After years of negotiations and infighting, local MLB games are finally coming to a PC near you. That is, as long as you live in New York, subscribe to Cablevision, and root for the Yankees. The team, via the YES Network, signed a deal with Cablevision earlier this spring to stream games online within the team's local broadcast area at some point this year, a first for any major American sports team. There will presumably be a subscription fee, and the games will likely be shown on yankees.com, yesnetwork.com, and cablevision.com.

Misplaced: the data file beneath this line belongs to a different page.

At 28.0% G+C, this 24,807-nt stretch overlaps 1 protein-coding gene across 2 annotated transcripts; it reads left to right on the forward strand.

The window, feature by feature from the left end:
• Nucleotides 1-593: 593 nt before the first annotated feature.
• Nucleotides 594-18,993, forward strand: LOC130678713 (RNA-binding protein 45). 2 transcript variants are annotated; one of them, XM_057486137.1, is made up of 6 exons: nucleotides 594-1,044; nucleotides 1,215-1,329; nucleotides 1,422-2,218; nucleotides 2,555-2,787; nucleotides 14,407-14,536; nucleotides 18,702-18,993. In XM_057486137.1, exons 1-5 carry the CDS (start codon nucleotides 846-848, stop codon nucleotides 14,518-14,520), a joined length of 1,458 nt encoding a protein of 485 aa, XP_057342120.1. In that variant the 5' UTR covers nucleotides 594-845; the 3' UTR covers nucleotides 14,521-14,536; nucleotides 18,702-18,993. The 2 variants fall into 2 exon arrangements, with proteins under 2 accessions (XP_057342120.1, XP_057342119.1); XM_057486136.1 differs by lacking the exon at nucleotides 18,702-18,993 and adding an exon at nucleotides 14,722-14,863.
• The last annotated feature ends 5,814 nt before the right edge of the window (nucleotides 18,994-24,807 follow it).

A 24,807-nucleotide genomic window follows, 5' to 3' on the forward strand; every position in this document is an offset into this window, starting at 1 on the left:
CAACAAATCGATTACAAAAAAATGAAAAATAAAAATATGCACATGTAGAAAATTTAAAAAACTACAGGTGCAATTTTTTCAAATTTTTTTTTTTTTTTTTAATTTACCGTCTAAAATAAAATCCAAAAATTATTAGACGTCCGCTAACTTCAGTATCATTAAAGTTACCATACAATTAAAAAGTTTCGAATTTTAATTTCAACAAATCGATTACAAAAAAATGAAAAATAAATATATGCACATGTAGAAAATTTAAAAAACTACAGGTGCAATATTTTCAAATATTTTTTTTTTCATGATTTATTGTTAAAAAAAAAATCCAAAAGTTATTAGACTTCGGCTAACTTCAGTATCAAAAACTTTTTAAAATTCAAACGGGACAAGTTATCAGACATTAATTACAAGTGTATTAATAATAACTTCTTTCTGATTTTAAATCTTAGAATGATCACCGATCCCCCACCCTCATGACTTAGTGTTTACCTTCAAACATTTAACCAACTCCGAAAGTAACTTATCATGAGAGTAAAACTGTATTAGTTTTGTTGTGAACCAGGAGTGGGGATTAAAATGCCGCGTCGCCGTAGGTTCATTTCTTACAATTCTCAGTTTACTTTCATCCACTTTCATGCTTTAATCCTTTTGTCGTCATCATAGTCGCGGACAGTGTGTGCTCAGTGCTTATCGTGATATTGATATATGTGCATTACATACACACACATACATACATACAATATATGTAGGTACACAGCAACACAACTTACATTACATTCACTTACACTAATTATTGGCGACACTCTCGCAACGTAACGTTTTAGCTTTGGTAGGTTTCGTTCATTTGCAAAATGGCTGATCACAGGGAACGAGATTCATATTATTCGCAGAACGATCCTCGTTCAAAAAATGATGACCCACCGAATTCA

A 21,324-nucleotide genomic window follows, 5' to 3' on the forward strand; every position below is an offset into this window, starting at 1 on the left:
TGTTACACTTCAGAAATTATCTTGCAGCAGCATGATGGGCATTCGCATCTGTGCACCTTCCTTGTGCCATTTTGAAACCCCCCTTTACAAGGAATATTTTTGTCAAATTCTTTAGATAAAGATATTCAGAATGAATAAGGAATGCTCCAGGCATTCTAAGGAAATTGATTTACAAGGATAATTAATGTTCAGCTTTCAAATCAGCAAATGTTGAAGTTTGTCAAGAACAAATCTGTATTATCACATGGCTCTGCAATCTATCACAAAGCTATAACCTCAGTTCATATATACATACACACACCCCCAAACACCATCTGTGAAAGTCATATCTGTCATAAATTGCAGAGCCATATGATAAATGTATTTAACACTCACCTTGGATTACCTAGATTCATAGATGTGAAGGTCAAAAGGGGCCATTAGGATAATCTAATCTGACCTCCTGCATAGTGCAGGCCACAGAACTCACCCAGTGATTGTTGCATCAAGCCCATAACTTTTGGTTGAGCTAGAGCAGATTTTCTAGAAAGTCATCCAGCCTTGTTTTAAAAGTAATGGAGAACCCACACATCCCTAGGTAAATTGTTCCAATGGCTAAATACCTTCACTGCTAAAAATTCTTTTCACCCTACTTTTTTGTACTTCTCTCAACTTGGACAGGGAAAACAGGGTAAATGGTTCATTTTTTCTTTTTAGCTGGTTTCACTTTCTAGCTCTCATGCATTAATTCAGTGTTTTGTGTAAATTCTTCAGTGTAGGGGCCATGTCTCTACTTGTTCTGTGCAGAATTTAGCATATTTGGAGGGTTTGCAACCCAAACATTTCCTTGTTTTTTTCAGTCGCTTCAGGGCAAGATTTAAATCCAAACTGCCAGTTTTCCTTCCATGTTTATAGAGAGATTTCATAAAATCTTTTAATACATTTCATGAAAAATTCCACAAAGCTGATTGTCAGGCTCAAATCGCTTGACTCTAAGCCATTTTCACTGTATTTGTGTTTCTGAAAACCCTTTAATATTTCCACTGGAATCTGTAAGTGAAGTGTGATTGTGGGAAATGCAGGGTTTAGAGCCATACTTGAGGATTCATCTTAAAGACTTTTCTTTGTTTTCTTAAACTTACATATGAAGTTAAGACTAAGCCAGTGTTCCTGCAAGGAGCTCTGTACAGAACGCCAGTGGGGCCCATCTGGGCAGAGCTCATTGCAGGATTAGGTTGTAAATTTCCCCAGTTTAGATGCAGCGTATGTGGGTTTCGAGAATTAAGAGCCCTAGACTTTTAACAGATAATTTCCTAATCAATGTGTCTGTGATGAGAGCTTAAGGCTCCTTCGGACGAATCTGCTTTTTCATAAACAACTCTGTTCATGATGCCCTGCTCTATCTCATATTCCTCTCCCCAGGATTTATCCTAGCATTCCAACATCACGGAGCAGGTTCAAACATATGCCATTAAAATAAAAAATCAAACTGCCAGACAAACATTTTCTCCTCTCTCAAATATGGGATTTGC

Why and how the game's new network could do something new with its business model as well.
According to the New York Times, advertisers are falling in love with the MLB Network. Despite the bad economy and a nationwide ad slump that is killing one old media company after another, MLBN is expected to hit its sales goals for the first quarter. That's not entirely surprising; big companies swear by sports marketing, citing desirable audiences and huge ROIs. But what the Times article doesn't mention is that advertising is only a small piece of MLBN's business, accounting for about one-quarter of the network's $200 million in projected revenue. In fact, it's entirely possible that MLB Advanced Media will do twice as much in ad sales this year, which seems like a very backwards split (analog dollars are supposed to turn into digital pennies, after all).